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Only a matter of months ago, many companies had the aim of cutting down on office spaces following being empty for months due to the COVID-19 pandemic. Most major global companies no longer have plans to reduce their use of office space after the pandemic, though few expect business to return to normal this year.
New surveys show that just 17% of chief executives plan to cut back on offices, down from 69% in the last survey in August. Nearly all (97 percent) of respondents want to return to the physical office for some or most of the time when possible, but nearly a year of working differently has altered expectations of the office, and businesses need to make vital changes to reflect this. With new vaccines providing a light at the end of the tunnel, businesses need to be proactive about understanding employees’ concerns as they prepare for a workplace that embraces the new ways of working.
Positives of working from home
There are many different reasons why some companies believe that keeping their employees working from their home offices could prove to be more suitable, many believe that factors such as cutting out the commute to work, and not having to pay for office space could push corporate companies to incorporate working from home into their long-term plans.
One Stanford study found that employees who work from home are 13 percent more productive compared with their in-office counterparts. With the use of modern technology, employees have the ability to be connected to the office every minute of every day, making it easier than ever to be away from the office environment. You can find access to the internet almost anywhere, and newly created tools such as Microsoft Teams and Zoom are making it increasingly easier for people to stay connected to their work colleagues whilst working from the comfort of their own homes.
Working from home means either no office or at the very least, a lot less office space which has led companies to realise that saving their money and encouraging working from home may in fact be the best way forward. Nationwide has recently decided to take a more hybrid approach to this by allowing 13,000 office staff to choose where they work under a new flexibility scheme. The UK’s biggest building society said its “work anywhere” plan would allow employees more control of their lives, their plan has set out to close three offices in Swindon, with 3,000 staff either moving to the nearby HQ, working from home, or mixing the two. The building society said that although its branch-based staff were less able to work flexibly, it is looking at ways to “help them better manage their working day around their home lives”.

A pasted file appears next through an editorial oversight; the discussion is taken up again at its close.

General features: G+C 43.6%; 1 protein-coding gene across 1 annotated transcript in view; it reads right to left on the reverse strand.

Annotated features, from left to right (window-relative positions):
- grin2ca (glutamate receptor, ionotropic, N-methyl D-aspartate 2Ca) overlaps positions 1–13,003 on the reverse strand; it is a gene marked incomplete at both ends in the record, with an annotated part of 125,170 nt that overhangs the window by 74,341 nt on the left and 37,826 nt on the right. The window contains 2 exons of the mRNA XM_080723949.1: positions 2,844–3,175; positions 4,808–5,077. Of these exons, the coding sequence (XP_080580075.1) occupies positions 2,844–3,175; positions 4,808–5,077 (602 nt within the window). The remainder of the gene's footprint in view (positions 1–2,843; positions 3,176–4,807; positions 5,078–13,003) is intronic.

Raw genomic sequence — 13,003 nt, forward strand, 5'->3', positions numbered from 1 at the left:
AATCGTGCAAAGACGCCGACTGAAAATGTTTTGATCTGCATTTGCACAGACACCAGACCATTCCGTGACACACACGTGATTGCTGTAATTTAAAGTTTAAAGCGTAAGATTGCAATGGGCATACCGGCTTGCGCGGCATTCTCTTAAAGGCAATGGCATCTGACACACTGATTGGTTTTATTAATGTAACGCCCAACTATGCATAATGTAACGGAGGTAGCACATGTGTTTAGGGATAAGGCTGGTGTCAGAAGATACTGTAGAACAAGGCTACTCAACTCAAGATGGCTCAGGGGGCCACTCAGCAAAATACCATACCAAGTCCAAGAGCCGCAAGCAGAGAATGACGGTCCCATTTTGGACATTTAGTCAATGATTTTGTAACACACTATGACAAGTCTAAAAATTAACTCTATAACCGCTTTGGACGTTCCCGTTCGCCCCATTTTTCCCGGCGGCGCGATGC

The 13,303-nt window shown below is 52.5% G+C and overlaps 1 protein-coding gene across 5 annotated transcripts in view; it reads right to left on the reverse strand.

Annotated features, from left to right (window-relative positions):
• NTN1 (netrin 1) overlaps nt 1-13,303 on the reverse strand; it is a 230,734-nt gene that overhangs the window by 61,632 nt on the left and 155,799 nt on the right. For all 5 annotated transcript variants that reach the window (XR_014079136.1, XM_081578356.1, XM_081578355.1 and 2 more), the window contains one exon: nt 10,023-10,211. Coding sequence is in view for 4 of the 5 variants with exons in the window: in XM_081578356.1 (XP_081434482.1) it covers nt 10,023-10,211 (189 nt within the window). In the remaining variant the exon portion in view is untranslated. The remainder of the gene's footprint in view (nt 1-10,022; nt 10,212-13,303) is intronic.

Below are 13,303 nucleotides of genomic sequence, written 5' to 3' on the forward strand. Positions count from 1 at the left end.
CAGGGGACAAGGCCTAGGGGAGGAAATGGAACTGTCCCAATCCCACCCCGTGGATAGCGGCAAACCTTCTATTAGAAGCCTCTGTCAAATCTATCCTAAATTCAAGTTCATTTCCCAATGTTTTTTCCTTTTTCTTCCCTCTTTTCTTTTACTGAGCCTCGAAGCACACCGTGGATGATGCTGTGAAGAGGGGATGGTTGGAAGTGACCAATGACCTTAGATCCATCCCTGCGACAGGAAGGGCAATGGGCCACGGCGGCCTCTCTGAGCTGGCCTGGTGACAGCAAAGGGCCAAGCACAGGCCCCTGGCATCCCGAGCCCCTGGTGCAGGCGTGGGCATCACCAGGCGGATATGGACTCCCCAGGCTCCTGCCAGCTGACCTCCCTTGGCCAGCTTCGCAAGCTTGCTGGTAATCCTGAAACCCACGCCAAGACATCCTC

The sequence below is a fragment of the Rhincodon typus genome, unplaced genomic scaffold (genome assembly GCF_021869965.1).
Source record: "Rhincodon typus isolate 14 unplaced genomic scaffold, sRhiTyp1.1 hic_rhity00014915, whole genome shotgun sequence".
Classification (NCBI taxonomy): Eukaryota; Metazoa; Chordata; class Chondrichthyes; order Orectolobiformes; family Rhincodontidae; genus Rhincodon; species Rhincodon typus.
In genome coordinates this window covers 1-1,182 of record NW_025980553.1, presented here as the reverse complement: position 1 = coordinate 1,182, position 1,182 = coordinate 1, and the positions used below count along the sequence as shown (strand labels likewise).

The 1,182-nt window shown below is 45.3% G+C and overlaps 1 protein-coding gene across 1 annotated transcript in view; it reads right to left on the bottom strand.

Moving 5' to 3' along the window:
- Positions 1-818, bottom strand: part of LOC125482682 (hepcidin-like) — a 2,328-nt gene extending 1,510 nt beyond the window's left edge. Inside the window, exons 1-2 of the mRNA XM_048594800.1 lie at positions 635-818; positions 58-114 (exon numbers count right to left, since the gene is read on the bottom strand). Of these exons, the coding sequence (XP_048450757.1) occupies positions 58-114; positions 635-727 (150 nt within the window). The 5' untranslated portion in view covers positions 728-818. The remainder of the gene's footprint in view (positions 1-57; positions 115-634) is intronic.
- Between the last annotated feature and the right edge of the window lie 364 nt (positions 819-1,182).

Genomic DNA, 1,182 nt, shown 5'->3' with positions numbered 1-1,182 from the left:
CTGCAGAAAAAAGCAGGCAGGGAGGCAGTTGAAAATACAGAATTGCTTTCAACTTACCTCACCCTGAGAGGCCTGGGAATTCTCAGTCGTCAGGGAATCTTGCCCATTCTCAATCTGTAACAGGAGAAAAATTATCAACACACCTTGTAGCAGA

Another key advantage of working from home is that no office means the ability to work with anyone in the world. Freelance networks like Toptal (with its notoriously tough location-independent screening process) have capitalized on this concept by connecting top companies with the very best software developers from all around the world. With the idea of remote working, companies may be more able to hire employees with a broader or higher-level skills set as there is no need for them to be based at a certain location.
Disadvantages of Working from Home
Although there are many benefits to working from home, there is also many reasons why individuals many in fact find it more difficult to execute their work successfully in comparison to working in the office. Studies have found that one of the main issues with working from home is that it often causes difficulties in people’s abilities to stick to a clear routine, the order you do things at work is almost never the order you do things at home. It can be tough to plan your schedule and processes once outside the office, especially when you are not surrounded by colleagues.